The Northwest Connection

A Community Newspaper for the way we live

Rich Allen, Troutdale City Councilor

Rich Allen, Troutdale City Councilor

I attended the West Columbia Gorge Chamber of Commerce board meeting on Monday, August 15th.  I saw candidate Tamie Tlustos–Arnold appear to do the bidding of a few key people who are financially supporting her election bid for state senate over what I would consider to be the best interests of the residents and business community of Troutdale. Along with candidate John Wilson who is seeking reelection to the Troutdale City Council, and Matt Wand, who is the general counsel for Eastwinds Development LLC and Eastwinds key negotiator for Troutdale urban renewal, they were encouraging the creation of a Government Affairs Committee that amongst other duties will suggest candidate endorsements for the upcoming general election. If confirmed by the chamber board, then a PAC of a similar name made up of some of the same people including Matt Wand and former Troutdale City Councilor Eric Anderson may fund the endorsed candidates.

Earlier, when like-minded people controlled the city council, Councilors Larry Morgan, John Wilson, Eric Anderson, and Mayor Doug Daoust passed a letter of intent for a future deal involving the sale of 12 city-owned commercial acres east of the factory outlet mall with a northern portion along the Sandy River. The adjacent outlet mall recently sold for over $28 million, but the deal considers the city property to only be worth $1.5 million even though it was appraised for $6 million, according to the Gresham Outlook article titled “Troutdale gives Eastwind the green light” dated February 19th, 2016. This deal has a contingency for a condemnation of private property and a road through the middle of the outlet mall at an unknown expense to the city somewhere in the millions. Continue reading

DahliaDahlstarSunsetPinkThe Dahlia:  Daisy Family Compositae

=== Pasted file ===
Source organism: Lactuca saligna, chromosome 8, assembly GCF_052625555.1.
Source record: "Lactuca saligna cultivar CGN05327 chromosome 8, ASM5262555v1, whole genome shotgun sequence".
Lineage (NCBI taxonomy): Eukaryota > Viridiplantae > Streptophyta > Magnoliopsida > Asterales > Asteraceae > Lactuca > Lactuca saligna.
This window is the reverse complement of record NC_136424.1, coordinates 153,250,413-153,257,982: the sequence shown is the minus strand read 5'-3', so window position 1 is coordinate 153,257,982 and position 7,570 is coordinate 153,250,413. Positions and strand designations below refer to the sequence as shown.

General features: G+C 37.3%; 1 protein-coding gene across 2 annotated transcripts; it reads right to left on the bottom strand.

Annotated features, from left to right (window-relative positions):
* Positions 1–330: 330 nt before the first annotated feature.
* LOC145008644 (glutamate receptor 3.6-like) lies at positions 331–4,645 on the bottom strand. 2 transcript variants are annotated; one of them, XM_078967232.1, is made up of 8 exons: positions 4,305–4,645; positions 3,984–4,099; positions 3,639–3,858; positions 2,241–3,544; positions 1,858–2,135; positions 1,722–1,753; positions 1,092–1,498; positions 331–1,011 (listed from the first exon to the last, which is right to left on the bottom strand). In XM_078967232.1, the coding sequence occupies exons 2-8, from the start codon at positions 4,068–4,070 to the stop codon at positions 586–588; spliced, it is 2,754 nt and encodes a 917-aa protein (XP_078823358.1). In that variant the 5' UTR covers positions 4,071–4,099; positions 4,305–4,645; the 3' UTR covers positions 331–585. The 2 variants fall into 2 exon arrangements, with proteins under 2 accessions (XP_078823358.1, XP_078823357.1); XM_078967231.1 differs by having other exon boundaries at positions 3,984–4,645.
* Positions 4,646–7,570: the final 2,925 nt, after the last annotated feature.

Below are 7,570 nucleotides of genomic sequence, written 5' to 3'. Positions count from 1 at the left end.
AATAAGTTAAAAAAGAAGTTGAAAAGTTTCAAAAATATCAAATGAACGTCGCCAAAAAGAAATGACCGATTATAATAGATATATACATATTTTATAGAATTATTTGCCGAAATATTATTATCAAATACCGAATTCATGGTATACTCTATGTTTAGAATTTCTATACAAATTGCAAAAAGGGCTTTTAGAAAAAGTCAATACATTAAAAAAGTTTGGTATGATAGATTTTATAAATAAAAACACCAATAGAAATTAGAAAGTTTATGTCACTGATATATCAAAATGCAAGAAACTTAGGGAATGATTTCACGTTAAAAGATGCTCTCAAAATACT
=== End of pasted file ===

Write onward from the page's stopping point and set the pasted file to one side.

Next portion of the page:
KONICA MINOLTA DIGITAL CAMERADahlia is a genus of bushy, summer–and autumn–flowering, tuberous perennial plants native to Mexico, where they are the national flower. The Aztecs gathered and cultivated the dahlia for food, ceremony as well as decorative purposes [1], and the long woody stem of one variety was used for small pipes.

In 1872 a box of Dahlia roots were sent from Mexico to the Netherlands. Only one plant survived the trip, but produced spectacular red flowers with pointed petals. Nurserymen in Europe bred from this plant, which was named Dahlia juarezii with parents of Dahlias discovered earlier and these are the progenitors of all modern Dahlia hybrids. Continue reading

Paula Olson, The Northwest Connection

Paula Olson, The Northwest Connection

Recently my family and I drove to Mount Rainier for a long weekend of camping, and a long weekend of camping grime and dirty fingernails – it goes with the territory. The weather smiled upon us and the mountain proved itself as spectacular as ever. We encountered a lot of snow low on the mountain near Paradise which made for slippery, short-lived hikes with a seven-year-old and his ill-prepared parents, but it was nevertheless beautiful. Other trails at lower elevations were a delight to explore.
We stayed at a campground where wood smoke filtered through tall evergreen trees in the evening and the smell of camp food occasionally wafted through our area. All of this stirred my memories of hitting various campgrounds, mostly around Oregon, as a child with my family. And while there is nothing quite like snuggling up with your parents or siblings in a tent when you are a kid, there is also something magical about going to summer camp without the parental units around. Continue reading

indian1Do you know the legend of the Cherokee Indian youth’s rite of Passage?